Tuesday 24 July. Tak Tok Festival. Camp at Gya

Back: Leh Fort

Next Gya, Chatsang La, Sumdo

We leave Leh at 8.30 , sad to say goodbye to the family at the Guest House, and especially Diskit, who’s starting her first lecturing job, teaching history, at a remote posting in Changtang, near Pangong Tso. 

Our trek starts south of Leh on the Leh - Manali highway, one of the two roads that connect Leh with the rest of India. Before the trek we’re planning a detour east along a side valley and the road to Pangong Tso to visit Tak Tok gompa for the Cham (masked dance) festival. The road takes us past Chemre, a large monastery on the opposite hillside beyond the green fields of the valley bottom. Tak Tok means cave and the small gompa is constructed around a cave in the rocks where Padmasambhava is said to have meditated. Padmasambhava brought Buddhism to Tibet in the 8th century and is a major figure in Tibetan Buddhism and the whole history of Tibet, regarded by some as second only in importance to the Buddha. Known to the Tibetans as Guru Rinpoche, Padmasambhava is an actual historic person but is a he is also surrounded by legends and myths.

Stalls selling prayer wheels and Tibetan things line the path leading up to the new  gompa and the festival courtyard which has a temporary roof of appliqued cloth. The festival is based around the legends and life of Padmasambhava. At a halfway point there’s a break for food and toilet and we walk across to the old gompa and Padmasambhava’s cave but the most supposedly interesting room is closed. In the afternoon we break ranks from the folding chairs set up for the tourists and mix with the locals to get better views and a sense of being more involved. An unusual feature of this festival are the lifelike giant masks of the historic figures. Their size is almost as disturbing as the more typical demonic Cham masks.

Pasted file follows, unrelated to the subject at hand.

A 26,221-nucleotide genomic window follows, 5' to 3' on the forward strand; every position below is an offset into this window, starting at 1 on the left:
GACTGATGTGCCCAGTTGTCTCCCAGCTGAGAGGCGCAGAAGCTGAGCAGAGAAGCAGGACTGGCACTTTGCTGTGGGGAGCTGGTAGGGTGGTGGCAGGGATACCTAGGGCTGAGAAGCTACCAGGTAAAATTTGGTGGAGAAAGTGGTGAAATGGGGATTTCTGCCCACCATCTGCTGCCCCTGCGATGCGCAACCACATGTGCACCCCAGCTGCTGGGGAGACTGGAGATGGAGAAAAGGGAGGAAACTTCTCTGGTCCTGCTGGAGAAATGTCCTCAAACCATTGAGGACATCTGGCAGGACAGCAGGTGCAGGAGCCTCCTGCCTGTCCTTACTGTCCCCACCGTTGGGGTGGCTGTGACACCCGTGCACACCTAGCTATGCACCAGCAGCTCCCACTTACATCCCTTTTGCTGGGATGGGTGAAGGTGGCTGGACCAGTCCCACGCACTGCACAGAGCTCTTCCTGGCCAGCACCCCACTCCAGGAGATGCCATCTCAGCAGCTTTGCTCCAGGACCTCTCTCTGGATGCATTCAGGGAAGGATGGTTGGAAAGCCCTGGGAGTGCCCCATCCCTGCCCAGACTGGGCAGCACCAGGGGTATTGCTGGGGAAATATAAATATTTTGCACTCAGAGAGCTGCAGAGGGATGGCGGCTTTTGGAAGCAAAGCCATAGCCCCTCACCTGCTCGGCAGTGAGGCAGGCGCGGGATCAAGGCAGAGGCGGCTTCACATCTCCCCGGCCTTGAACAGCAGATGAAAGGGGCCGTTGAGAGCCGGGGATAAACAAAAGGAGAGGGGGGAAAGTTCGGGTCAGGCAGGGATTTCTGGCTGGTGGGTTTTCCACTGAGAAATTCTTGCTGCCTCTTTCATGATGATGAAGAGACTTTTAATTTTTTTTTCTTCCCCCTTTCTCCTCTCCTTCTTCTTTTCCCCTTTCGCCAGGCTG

Green masked comic characters periodically roam the crowd, especially the tourist section, with a begging bowl for donations. A large German woman in front of me waves them away - a bad karma, I’d say! Padmasambhava is normally shown holding a staff with human heads and skulls in varying states of decomposition; the costumes and masks at this festival are generously decorated with images of skulls. Watching, and listening to the sounds of chanting, conch shells, cymbals, drums and Tibetan horns, we try to come to terms with the reality of impermanence that they represent. 

We need to get to our campsite in daylight and there is still some distance to drive, we leave the festival in mid afternoon and retrace our route past Chemre before rejoining the road to Manali and heading south. The road enters steep gorges of deep maroon rock and patches of bright green cultivated fields. Just past the houses of Rong we stop and get our first view of our tents and crew. We have trouble identifying the starting point of our trek on the map - it’s a place called either Gya or Latho so we’ll call it Gya Latho. 

Stenzin is our guide, Dawa our cook and Thinless a helper. Thinless is from a village near Pangong Tso, Dawa and Stenzin come from Zanskar. They both grin a lot but have very different faces, Dawa looking more Tibetan. Sonam and Tushi are our two ponymen from the village of Rumtse, about 5 miles to the south. We wander around the fields and walk gingerly up the valley, wondering whether we’re acclimatised, tonight’s camp is just below 4000 metres.

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